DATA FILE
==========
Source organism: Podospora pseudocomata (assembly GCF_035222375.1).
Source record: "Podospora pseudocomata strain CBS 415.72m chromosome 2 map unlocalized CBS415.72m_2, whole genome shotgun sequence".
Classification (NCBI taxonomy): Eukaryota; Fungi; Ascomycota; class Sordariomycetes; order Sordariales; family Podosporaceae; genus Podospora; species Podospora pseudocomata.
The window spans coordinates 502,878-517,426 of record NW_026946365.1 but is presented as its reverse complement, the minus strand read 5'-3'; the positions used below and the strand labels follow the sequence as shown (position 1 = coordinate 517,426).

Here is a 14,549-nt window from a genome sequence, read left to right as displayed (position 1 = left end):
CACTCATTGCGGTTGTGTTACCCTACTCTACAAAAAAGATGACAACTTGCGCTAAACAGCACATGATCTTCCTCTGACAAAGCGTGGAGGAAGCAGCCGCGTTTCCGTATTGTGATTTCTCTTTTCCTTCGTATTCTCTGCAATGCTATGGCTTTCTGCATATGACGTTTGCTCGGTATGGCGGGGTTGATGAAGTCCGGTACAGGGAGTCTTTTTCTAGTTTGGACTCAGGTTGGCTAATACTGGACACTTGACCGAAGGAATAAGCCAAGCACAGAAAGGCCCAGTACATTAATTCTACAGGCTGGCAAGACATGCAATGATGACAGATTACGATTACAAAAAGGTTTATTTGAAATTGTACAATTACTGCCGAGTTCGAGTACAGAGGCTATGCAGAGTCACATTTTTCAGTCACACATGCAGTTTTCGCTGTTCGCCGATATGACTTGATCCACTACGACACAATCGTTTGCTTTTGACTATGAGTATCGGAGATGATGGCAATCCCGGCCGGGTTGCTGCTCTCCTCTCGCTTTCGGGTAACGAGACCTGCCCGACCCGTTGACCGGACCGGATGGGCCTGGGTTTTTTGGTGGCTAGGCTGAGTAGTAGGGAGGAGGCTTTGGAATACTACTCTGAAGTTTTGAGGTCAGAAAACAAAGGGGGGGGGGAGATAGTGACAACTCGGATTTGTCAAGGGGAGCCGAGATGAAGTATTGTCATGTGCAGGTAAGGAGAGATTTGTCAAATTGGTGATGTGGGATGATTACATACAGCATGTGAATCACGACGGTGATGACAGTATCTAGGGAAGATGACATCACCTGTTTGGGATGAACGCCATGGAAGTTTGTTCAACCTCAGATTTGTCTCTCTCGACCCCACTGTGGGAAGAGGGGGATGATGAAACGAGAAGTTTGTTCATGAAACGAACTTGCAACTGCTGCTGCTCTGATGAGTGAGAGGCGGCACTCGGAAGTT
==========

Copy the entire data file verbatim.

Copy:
Source organism: Podospora pseudocomata (assembly GCF_035222375.1).
Source record: "Podospora pseudocomata strain CBS 415.72m chromosome 2 map unlocalized CBS415.72m_2, whole genome shotgun sequence".
Classification (NCBI taxonomy): Eukaryota; Fungi; Ascomycota; class Sordariomycetes; order Sordariales; family Podosporaceae; genus Podospora; species Podospora pseudocomata.
The window spans coordinates 502,878-517,426 of record NW_026946365.1 but is presented as its reverse complement, the minus strand read 5'-3'; the positions used below and the strand labels follow the sequence as shown (position 1 = coordinate 517,426).

Here is a 14,549-nt window from a genome sequence, read left to right as displayed (position 1 = left end):
CACTCATTGCGGTTGTGTTACCCTACTCTACAAAAAAGATGACAACTTGCGCTAAACAGCACATGATCTTCCTCTGACAAAGCGTGGAGGAAGCAGCCGCGTTTCCGTATTGTGATTTCTCTTTTCCTTCGTATTCTCTGCAATGCTATGGCTTTCTGCATATGACGTTTGCTCGGTATGGCGGGGTTGATGAAGTCCGGTACAGGGAGTCTTTTTCTAGTTTGGACTCAGGTTGGCTAATACTGGACACTTGACCGAAGGAATAAGCCAAGCACAGAAAGGCCCAGTACATTAATTCTACAGGCTGGCAAGACATGCAATGATGACAGATTACGATTACAAAAAGGTTTATTTGAAATTGTACAATTACTGCCGAGTTCGAGTACAGAGGCTATGCAGAGTCACATTTTTCAGTCACACATGCAGTTTTCGCTGTTCGCCGATATGACTTGATCCACTACGACACAATCGTTTGCTTTTGACTATGAGTATCGGAGATGATGGCAATCCCGGCCGGGTTGCTGCTCTCCTCTCGCTTTCGGGTAACGAGACCTGCCCGACCCGTTGACCGGACCGGATGGGCCTGGGTTTTTTGGTGGCTAGGCTGAGTAGTAGGGAGGAGGCTTTGGAATACTACTCTGAAGTTTTGAGGTCAGAAAACAAAGGGGGGGGGGAGATAGTGACAACTCGGATTTGTCAAGGGGAGCCGAGATGAAGTATTGTCATGTGCAGGTAAGGAGAGATTTGTCAAATTGGTGATGTGGGATGATTACATACAGCATGTGAATCACGACGGTGATGACAGTATCTAGGGAAGATGACATCACCTGTTTGGGATGAACGCCATGGAAGTTTGTTCAACCTCAGATTTGTCTCTCTCGACCCCACTGTGGGAAGAGGGGGATGATGAAACGAGAAGTTTGTTCATGAAACGAACTTGCAACTGCTGCTGCTCTGATGAGTGAGAGGCGGCACTCGGAAGTT